Over the past month, Sino-Vietnamese relations have plunged to their lowest point since the two countries normalized relations at the end of the Cold War. The latest row erupted after China moved an oil rig into disputed waters and defended it by ramming and firing water cannons at Vietnamese patrol vessels dispatched to the area. Those events prompted the largest anti-China demonstrations in Vietnam to date, and for the first time, protests descended into
For Vietnam’s leaders, allowing anti-China protests is a way to signal resolve by effectively committing the government to a hardline position on the territorial dispute. Allowing demonstrations also broadcasts grievances and draws attention to the dispute. Vietnam’s official media has been unusually active in covering the latest wave of anti-China demonstrations, including a rare self-immolation by a 67-year-old woman in Ho Chih Minh City. Chinese foreign ministry official Ouyang Yujing accused Vietnam of seeking to “generate a media hype and ‘put up a show’ in front of the international audience.” International involvement is a key part of Vietnam’s strategy to raise the costs of Beijing’s unilateral advances in the South China Sea.
Vietnamese leaders have long understood these hazards. In an authoritarian state, anti-foreign protests can serve as portals for the expression of broader social and political grievances. In July 2011, 20 prominent Vietnamese intellectuals seized the opening created by anti-China protests to issue an extraordinary petition criticizing Hanoi’s economic and foreign policies. Public demonstrations also reduce the space for face-saving diplomatic compromises, especially if they descend into attacks on foreign persons and property.
Hanoi’s limited options help explain its rising tolerance for anti-China rallies. Nationalist protests are most credible as expressions of popular will and most effective at garnering attention and signaling resolve precisely when they threaten to exceed the government’s control. As China has pushed inexorably forward, Vietnamese leaders have taken greater risks. Thus far, there is little evidence that allowing selected protests has helped Vietnam arrest Chinese advances or drive Beijing toward earnest multilateral talks, but the nationalist genie in Vietnam is now well out of the bottle, and the government may find it difficult to put back.
Beijing has incentives to talk tough but downplay the extent of popular nationalism on both sides. China controls the Paracels and has a commanding position in the area, with a growing lead in relevant naval capabilities and potent economic levers to pull against Vietnam. It does not need to signal resolve and has a strong disinterest in generating international attention, which is anathema to Beijing’s salami tactics in the South China Sea. The PRC also stands little to gain from amplifying nationalist rhetoric and contributing to a crisis on the eve of the sensitive 25th anniversary of Tiananmen Square on June 4.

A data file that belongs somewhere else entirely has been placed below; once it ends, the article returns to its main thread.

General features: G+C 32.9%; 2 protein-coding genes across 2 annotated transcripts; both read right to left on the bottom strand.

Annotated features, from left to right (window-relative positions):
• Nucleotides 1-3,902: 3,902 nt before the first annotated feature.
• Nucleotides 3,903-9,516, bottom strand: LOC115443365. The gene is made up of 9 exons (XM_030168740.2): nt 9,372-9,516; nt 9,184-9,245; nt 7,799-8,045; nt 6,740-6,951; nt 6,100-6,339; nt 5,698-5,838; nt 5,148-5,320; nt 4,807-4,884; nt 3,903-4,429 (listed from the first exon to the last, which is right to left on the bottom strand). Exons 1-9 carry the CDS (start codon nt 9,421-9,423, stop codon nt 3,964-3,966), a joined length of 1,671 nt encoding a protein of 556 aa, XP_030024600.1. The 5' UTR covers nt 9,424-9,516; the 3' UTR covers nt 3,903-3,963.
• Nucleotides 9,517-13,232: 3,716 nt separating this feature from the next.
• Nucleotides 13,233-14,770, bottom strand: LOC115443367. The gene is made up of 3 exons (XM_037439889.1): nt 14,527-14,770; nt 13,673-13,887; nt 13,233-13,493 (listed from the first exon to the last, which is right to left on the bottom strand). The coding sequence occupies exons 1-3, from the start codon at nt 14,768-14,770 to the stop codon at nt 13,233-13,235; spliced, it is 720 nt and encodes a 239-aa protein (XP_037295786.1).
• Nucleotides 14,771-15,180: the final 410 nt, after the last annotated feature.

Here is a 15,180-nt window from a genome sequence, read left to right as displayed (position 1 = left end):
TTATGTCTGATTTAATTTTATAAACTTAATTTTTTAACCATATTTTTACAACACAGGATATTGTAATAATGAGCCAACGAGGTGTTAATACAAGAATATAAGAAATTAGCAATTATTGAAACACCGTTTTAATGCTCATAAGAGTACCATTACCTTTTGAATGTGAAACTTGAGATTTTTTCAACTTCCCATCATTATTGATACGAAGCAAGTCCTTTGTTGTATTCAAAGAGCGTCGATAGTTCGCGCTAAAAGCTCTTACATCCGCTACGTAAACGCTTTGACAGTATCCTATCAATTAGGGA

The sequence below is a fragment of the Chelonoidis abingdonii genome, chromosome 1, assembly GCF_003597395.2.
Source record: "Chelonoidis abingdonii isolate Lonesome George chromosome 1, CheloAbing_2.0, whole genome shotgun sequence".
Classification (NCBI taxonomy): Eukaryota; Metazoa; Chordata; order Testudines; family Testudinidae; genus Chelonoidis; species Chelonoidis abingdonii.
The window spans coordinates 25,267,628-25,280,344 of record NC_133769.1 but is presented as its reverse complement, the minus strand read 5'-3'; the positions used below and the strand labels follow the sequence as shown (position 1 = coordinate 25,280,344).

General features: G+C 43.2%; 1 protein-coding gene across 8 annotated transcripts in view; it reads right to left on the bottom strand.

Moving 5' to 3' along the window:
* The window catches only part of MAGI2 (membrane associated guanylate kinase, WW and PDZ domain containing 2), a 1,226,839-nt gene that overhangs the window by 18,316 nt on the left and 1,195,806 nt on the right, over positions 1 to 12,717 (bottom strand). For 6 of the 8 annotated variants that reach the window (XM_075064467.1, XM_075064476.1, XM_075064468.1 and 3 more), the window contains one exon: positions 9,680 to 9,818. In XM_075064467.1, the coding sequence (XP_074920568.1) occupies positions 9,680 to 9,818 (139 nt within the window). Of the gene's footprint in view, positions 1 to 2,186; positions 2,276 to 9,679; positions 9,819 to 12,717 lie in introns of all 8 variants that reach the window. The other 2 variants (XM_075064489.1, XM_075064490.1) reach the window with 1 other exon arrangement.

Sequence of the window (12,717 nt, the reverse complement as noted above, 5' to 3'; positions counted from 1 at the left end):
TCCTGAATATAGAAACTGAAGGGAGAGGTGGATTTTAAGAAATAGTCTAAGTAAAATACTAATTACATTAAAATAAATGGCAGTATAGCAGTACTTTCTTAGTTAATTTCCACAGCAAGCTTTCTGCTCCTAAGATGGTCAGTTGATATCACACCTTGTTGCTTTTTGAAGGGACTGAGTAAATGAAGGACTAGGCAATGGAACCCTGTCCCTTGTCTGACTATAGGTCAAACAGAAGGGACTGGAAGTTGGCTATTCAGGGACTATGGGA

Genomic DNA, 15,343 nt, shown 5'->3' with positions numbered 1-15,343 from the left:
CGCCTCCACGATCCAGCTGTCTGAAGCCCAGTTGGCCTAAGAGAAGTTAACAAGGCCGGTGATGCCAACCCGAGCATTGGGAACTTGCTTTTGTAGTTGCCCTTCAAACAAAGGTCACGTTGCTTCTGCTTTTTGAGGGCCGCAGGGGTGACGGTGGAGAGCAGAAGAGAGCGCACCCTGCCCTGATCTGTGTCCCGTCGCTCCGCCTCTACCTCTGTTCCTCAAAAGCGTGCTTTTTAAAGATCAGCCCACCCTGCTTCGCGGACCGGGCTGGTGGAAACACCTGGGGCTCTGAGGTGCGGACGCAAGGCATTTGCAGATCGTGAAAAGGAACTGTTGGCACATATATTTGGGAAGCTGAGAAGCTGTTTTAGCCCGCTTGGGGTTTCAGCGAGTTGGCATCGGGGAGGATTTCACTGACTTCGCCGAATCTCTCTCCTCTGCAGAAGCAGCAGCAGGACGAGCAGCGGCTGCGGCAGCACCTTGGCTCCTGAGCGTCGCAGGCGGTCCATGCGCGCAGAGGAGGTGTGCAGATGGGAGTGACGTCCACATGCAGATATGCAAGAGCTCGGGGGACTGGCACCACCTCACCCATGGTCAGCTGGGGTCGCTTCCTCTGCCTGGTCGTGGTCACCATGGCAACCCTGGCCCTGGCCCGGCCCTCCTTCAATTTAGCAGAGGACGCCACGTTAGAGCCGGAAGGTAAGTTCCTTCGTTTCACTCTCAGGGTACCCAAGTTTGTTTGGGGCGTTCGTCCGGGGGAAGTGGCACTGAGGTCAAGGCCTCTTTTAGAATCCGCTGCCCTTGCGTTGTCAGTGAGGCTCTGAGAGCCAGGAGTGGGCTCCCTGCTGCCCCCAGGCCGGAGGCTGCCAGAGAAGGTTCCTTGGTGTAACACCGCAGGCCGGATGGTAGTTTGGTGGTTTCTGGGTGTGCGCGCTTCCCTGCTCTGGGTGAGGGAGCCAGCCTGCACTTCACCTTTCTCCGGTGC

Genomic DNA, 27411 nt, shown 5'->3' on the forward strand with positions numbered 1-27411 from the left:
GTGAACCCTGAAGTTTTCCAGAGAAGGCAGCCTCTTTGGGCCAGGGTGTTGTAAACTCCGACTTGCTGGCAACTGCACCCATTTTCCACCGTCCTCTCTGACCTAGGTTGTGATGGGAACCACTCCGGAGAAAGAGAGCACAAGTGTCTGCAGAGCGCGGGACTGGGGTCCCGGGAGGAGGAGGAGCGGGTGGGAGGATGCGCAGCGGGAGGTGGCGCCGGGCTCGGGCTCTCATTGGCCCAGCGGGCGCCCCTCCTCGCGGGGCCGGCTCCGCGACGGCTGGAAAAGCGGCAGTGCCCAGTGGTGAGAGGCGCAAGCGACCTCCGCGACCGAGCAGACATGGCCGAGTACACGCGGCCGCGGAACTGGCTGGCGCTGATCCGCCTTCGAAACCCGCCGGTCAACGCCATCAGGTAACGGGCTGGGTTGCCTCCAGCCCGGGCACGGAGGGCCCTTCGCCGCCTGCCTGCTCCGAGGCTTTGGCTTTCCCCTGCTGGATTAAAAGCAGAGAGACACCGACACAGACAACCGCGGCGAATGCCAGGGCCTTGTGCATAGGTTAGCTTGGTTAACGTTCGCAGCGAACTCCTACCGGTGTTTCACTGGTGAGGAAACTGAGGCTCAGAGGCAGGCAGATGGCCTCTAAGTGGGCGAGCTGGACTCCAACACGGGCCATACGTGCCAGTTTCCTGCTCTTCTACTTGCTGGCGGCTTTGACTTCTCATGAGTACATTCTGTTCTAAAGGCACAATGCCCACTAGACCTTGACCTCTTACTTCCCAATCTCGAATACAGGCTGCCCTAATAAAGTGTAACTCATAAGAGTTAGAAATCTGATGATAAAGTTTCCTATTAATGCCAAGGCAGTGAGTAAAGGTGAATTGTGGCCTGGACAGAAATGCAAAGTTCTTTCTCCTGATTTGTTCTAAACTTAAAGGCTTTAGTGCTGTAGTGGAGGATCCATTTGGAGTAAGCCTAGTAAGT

But the killing of Chinese nationals this month has tested the limits of China’s willingness to restrain its own nationalists. Thus far, Chinese propaganda authorities have kept state-owned media relatively quiet, emphasizing Vietnamese efforts to arrest the “troublemakers” and characterizing the violence as riots against foreign-invested firms. Even an op-ed by former senior military official Luo Yuan called for Chinese to be calm, trust the party to act wisely given the larger strategic picture, and consider Chinese compatriots in Vietnam. Some Chinese veterans were allowed to demonstrate in Shenzhen, protesting the US pivot and calling for the defense of the South China Sea, but authorities prevented an anti-Vietnamese protest from materializing in Kunming, according to an American expatriate there.
China’s disinterest in fanning the flames of Vietnamese nationalism gives Hanoi an opportunity to make amends. If the Vietnamese government is able to dampen popular nationalism and satisfy China’s demands for accountability, it will avoid a more serious rupture and reduce the near-term risk of war. But in doing so, Hanoi will drift back into the quieter diplomatic game China seeks to play.
John D. Ciorciari is an assistant professor at the Gerald R. Ford School of Public Policy, University of Michigan, and author of The Limits of Alignment: Southeast Asia and the Great Powers since 1975 (Georgetown University Press, 2010).
Jessica Chen Weiss is an assistant professor in the Department of Political Science at Yale University and author of Powerful Patriots: Nationalist Protest in China’s Foreign Relations (Oxford University Press, forthcoming August 2014).